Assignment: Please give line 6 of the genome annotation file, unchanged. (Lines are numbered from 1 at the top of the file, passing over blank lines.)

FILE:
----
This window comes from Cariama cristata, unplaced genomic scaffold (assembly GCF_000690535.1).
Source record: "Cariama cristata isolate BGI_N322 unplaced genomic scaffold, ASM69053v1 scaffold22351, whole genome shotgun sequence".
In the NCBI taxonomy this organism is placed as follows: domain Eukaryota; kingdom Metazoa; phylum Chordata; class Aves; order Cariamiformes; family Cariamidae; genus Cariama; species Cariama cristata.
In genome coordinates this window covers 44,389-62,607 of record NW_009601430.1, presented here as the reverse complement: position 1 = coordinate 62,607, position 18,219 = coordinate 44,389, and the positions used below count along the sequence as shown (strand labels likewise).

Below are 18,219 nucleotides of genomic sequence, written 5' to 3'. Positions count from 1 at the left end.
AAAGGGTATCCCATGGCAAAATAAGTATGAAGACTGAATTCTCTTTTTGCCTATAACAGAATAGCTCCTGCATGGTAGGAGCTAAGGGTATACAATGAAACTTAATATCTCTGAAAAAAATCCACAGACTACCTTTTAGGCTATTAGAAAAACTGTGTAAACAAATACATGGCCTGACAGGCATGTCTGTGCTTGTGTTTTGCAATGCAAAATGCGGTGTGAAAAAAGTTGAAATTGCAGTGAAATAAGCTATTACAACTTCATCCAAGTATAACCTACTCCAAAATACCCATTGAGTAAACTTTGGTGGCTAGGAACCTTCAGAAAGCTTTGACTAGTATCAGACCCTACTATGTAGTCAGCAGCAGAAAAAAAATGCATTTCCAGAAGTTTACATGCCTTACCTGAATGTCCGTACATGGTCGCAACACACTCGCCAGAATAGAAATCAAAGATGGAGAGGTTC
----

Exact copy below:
AAAGGGTATCCCATGGCAAAATAAGTATGAAGACTGAATTCTCTTTTTGCCTATAACAGAATAGCTCCTGCATGGTAGGAGCTAAGGGTATACAATGAAACTTAATATCTCTGAAAAAAATCCACAGACTACCTTTTAGGCTATTAGAAAAACTGTGTAAACAAATACATGGCCTGACAGGCATGTCTGTGCTTGTGTTTTGCAATGCAAAATGCGGTGTGAAAAAAGTTGAAATTGCAGTGAAATAAGCTATTACAACTTCATCCAAGTATAACCTACTCCAAAATACCCATTGAGTAAACTTTGGTGGCTAGGAACCTTCAGAAAGCTTTGACTAGTATCAGACCCTACTATGTAGTCAGCAGCAGAAAAAAAATGCATTTCCAGAAGTTTACATGCCTTACCTGAATGTCCGTACATGGTCGCAACACACTCGCCAGAATAGAAATCAAAGATGGAGAGGTTC